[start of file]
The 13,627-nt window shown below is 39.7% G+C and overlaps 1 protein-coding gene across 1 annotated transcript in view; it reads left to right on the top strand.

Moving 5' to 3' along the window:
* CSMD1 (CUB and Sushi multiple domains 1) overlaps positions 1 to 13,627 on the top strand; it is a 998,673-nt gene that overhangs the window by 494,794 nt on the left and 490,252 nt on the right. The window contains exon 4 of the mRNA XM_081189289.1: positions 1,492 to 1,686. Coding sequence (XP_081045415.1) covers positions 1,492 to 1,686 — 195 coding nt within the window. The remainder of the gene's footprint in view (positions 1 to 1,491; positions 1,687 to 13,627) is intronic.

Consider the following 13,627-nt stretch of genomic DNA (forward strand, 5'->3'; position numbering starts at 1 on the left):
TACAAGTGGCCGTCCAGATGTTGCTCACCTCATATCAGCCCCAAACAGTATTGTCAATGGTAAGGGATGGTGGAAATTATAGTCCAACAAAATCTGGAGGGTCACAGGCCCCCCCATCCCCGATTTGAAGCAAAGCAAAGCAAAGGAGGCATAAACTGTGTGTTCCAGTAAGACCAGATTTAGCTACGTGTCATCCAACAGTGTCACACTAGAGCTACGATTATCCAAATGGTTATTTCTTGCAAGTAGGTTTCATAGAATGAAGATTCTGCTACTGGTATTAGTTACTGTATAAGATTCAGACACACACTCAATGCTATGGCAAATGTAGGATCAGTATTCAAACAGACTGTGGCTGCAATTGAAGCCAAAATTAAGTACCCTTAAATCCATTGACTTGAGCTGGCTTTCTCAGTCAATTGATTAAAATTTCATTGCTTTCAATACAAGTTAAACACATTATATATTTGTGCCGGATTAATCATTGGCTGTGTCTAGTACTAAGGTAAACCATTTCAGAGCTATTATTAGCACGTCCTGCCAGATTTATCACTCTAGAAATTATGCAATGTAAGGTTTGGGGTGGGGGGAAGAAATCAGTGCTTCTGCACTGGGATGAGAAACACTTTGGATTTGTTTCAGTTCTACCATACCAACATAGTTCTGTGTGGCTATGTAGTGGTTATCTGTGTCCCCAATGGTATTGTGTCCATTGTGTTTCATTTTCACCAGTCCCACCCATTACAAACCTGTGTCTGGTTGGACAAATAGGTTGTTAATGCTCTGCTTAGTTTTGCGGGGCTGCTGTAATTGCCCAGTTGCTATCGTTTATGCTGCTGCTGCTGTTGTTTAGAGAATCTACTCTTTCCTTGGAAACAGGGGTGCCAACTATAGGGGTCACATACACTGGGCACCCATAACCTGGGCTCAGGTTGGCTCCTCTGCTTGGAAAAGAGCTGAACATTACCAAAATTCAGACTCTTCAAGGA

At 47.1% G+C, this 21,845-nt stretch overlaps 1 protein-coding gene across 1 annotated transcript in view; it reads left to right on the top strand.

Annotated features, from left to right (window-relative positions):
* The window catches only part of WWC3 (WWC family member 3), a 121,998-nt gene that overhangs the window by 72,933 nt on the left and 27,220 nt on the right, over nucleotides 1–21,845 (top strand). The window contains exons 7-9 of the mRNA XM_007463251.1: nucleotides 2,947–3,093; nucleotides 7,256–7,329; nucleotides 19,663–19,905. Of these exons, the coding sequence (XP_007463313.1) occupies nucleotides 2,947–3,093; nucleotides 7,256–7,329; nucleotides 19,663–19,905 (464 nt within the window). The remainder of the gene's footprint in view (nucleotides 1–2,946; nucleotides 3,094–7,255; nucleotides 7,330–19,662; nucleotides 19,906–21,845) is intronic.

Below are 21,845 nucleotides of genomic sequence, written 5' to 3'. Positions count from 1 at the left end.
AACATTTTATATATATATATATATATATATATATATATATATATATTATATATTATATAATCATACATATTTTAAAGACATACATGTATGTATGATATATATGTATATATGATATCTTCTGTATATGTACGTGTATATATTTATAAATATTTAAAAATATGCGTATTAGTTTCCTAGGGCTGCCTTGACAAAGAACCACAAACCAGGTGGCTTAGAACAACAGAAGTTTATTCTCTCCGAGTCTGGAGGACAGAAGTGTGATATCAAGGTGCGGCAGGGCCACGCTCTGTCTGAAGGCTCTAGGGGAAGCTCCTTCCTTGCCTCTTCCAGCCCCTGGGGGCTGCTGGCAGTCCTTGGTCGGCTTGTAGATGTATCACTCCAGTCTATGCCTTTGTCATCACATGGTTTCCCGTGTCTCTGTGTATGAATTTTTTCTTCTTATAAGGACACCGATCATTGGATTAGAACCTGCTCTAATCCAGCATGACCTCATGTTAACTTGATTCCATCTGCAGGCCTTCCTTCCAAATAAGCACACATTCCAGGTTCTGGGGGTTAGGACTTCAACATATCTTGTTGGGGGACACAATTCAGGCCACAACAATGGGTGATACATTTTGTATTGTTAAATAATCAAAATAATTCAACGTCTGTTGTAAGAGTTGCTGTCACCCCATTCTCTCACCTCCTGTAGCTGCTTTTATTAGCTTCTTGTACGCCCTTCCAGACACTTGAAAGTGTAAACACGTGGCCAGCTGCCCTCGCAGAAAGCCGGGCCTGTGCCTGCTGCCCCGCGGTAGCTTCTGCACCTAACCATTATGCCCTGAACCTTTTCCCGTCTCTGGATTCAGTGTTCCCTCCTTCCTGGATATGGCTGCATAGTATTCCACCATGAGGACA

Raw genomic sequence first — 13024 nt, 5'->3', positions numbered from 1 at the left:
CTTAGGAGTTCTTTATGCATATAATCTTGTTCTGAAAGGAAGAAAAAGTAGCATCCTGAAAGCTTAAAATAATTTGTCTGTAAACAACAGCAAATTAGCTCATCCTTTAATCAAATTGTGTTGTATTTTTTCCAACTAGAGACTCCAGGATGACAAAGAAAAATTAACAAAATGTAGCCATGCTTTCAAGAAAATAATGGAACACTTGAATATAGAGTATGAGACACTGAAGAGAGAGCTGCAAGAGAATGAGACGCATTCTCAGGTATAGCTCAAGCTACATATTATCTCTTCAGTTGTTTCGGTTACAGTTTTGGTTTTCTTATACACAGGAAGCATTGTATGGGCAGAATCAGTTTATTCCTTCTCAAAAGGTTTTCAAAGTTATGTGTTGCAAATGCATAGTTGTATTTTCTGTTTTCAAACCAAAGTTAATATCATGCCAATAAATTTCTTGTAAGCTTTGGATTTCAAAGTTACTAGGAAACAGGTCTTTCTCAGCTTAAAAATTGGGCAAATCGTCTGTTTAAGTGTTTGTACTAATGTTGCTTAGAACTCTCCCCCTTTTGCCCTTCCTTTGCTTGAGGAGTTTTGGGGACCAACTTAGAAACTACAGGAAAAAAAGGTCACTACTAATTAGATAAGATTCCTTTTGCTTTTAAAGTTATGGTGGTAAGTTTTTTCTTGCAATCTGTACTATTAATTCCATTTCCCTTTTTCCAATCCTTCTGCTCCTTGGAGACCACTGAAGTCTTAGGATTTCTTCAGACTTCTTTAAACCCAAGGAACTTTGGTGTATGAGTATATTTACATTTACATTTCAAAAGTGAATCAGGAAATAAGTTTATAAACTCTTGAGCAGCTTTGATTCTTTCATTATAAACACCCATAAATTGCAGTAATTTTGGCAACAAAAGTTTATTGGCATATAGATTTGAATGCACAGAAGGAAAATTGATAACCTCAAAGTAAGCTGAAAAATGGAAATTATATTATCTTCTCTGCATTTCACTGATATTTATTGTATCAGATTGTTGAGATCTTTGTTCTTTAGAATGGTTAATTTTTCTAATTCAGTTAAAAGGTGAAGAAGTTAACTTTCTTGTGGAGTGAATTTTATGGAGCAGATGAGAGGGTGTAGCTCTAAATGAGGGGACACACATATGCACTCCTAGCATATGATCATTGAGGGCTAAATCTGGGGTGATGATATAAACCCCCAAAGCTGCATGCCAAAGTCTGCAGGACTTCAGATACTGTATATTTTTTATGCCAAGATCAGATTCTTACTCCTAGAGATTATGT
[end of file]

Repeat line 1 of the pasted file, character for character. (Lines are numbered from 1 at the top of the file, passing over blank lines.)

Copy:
The 13,627-nt window shown below is 39.7% G+C and overlaps 1 protein-coding gene across 1 annotated transcript in view; it reads left to right on the top strand.